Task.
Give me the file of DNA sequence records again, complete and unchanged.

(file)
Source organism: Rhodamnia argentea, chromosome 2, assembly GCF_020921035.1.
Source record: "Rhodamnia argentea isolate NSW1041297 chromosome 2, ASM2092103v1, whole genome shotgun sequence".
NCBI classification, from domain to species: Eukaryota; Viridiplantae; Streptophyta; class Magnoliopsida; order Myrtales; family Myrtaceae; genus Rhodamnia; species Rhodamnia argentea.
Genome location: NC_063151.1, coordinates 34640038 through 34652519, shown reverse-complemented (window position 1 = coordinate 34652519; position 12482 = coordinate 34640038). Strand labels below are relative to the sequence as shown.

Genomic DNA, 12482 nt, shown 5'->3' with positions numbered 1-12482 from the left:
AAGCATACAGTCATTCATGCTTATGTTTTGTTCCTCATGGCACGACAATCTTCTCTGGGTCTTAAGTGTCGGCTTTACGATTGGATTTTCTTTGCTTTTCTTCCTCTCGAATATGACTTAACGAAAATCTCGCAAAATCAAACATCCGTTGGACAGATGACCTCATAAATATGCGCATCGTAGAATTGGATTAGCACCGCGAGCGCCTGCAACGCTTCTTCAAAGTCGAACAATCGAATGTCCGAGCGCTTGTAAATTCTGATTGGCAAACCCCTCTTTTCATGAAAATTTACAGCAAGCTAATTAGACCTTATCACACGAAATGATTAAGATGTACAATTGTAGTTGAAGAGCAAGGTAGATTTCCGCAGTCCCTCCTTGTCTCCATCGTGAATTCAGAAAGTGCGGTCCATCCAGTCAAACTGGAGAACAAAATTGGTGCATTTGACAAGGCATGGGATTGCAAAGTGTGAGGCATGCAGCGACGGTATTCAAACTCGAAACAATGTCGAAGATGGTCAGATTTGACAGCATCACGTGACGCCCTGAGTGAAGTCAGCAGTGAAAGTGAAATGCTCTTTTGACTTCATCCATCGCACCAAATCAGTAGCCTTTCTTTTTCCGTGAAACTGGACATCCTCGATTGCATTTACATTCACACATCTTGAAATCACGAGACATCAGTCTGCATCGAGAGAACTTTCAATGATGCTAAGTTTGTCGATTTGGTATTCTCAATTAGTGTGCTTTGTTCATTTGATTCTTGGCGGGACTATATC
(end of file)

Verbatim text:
Source organism: Rhodamnia argentea, chromosome 2, assembly GCF_020921035.1.
Source record: "Rhodamnia argentea isolate NSW1041297 chromosome 2, ASM2092103v1, whole genome shotgun sequence".
NCBI classification, from domain to species: Eukaryota; Viridiplantae; Streptophyta; class Magnoliopsida; order Myrtales; family Myrtaceae; genus Rhodamnia; species Rhodamnia argentea.
Genome location: NC_063151.1, coordinates 34640038 through 34652519, shown reverse-complemented (window position 1 = coordinate 34652519; position 12482 = coordinate 34640038). Strand labels below are relative to the sequence as shown.

Genomic DNA, 12482 nt, shown 5'->3' with positions numbered 1-12482 from the left:
AAGCATACAGTCATTCATGCTTATGTTTTGTTCCTCATGGCACGACAATCTTCTCTGGGTCTTAAGTGTCGGCTTTACGATTGGATTTTCTTTGCTTTTCTTCCTCTCGAATATGACTTAACGAAAATCTCGCAAAATCAAACATCCGTTGGACAGATGACCTCATAAATATGCGCATCGTAGAATTGGATTAGCACCGCGAGCGCCTGCAACGCTTCTTCAAAGTCGAACAATCGAATGTCCGAGCGCTTGTAAATTCTGATTGGCAAACCCCTCTTTTCATGAAAATTTACAGCAAGCTAATTAGACCTTATCACACGAAATGATTAAGATGTACAATTGTAGTTGAAGAGCAAGGTAGATTTCCGCAGTCCCTCCTTGTCTCCATCGTGAATTCAGAAAGTGCGGTCCATCCAGTCAAACTGGAGAACAAAATTGGTGCATTTGACAAGGCATGGGATTGCAAAGTGTGAGGCATGCAGCGACGGTATTCAAACTCGAAACAATGTCGAAGATGGTCAGATTTGACAGCATCACGTGACGCCCTGAGTGAAGTCAGCAGTGAAAGTGAAATGCTCTTTTGACTTCATCCATCGCACCAAATCAGTAGCCTTTCTTTTTCCGTGAAACTGGACATCCTCGATTGCATTTACATTCACACATCTTGAAATCACGAGACATCAGTCTGCATCGAGAGAACTTTCAATGATGCTAAGTTTGTCGATTTGGTATTCTCAATTAGTGTGCTTTGTTCATTTGATTCTTGGCGGGACTATATC